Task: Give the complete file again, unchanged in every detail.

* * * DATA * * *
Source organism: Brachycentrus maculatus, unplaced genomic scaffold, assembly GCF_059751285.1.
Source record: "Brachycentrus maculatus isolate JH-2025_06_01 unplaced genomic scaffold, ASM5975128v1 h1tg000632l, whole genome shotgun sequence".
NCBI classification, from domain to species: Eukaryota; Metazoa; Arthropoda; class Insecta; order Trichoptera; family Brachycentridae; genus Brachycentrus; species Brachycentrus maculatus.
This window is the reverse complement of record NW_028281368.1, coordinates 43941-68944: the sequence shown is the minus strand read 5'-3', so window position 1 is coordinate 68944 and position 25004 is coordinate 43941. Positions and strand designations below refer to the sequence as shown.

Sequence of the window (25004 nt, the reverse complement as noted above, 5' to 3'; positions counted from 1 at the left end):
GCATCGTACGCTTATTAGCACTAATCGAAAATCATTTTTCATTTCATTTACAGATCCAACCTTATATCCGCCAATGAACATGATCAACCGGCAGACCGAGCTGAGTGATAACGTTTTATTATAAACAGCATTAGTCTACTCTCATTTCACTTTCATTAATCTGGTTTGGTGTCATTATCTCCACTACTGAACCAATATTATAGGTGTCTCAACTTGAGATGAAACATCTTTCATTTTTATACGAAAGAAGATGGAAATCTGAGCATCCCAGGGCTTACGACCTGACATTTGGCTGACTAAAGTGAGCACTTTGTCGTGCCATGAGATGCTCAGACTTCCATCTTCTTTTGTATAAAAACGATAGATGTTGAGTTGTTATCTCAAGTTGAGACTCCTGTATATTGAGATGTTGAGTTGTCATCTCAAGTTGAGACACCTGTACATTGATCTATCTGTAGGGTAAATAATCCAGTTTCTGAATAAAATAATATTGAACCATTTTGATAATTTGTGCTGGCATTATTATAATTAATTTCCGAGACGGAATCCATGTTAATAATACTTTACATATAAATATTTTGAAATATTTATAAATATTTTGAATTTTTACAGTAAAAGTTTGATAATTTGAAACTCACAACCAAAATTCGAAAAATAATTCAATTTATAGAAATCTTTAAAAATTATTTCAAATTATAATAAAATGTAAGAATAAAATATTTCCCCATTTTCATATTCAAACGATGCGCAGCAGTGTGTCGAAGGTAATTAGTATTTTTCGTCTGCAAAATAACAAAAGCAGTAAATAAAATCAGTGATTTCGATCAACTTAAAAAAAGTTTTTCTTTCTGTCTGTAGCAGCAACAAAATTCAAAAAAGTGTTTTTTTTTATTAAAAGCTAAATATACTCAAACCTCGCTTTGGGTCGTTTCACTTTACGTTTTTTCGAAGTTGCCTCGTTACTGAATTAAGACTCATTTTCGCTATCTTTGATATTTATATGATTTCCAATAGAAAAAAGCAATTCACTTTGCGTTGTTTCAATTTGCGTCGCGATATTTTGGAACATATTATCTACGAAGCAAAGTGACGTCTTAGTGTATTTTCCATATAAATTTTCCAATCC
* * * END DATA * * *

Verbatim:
Source organism: Brachycentrus maculatus, unplaced genomic scaffold, assembly GCF_059751285.1.
Source record: "Brachycentrus maculatus isolate JH-2025_06_01 unplaced genomic scaffold, ASM5975128v1 h1tg000632l, whole genome shotgun sequence".
NCBI classification, from domain to species: Eukaryota; Metazoa; Arthropoda; class Insecta; order Trichoptera; family Brachycentridae; genus Brachycentrus; species Brachycentrus maculatus.
This window is the reverse complement of record NW_028281368.1, coordinates 43941-68944: the sequence shown is the minus strand read 5'-3', so window position 1 is coordinate 68944 and position 25004 is coordinate 43941. Positions and strand designations below refer to the sequence as shown.

Sequence of the window (25004 nt, the reverse complement as noted above, 5' to 3'; positions counted from 1 at the left end):
GCATCGTACGCTTATTAGCACTAATCGAAAATCATTTTTCATTTCATTTACAGATCCAACCTTATATCCGCCAATGAACATGATCAACCGGCAGACCGAGCTGAGTGATAACGTTTTATTATAAACAGCATTAGTCTACTCTCATTTCACTTTCATTAATCTGGTTTGGTGTCATTATCTCCACTACTGAACCAATATTATAGGTGTCTCAACTTGAGATGAAACATCTTTCATTTTTATACGAAAGAAGATGGAAATCTGAGCATCCCAGGGCTTACGACCTGACATTTGGCTGACTAAAGTGAGCACTTTGTCGTGCCATGAGATGCTCAGACTTCCATCTTCTTTTGTATAAAAACGATAGATGTTGAGTTGTTATCTCAAGTTGAGACTCCTGTATATTGAGATGTTGAGTTGTCATCTCAAGTTGAGACACCTGTACATTGATCTATCTGTAGGGTAAATAATCCAGTTTCTGAATAAAATAATATTGAACCATTTTGATAATTTGTGCTGGCATTATTATAATTAATTTCCGAGACGGAATCCATGTTAATAATACTTTACATATAAATATTTTGAAATATTTATAAATATTTTGAATTTTTACAGTAAAAGTTTGATAATTTGAAACTCACAACCAAAATTCGAAAAATAATTCAATTTATAGAAATCTTTAAAAATTATTTCAAATTATAATAAAATGTAAGAATAAAATATTTCCCCATTTTCATATTCAAACGATGCGCAGCAGTGTGTCGAAGGTAATTAGTATTTTTCGTCTGCAAAATAACAAAAGCAGTAAATAAAATCAGTGATTTCGATCAACTTAAAAAAAGTTTTTCTTTCTGTCTGTAGCAGCAACAAAATTCAAAAAAGTGTTTTTTTTTATTAAAAGCTAAATATACTCAAACCTCGCTTTGGGTCGTTTCACTTTACGTTTTTTCGAAGTTGCCTCGTTACTGAATTAAGACTCATTTTCGCTATCTTTGATATTTATATGATTTCCAATAGAAAAAAGCAATTCACTTTGCGTTGTTTCAATTTGCGTCGCGATATTTTGGAACATATTATCTACGAAGCAAAGTGACGTCTTAGTGTATTTTCCATATAAATTTTCCAATCC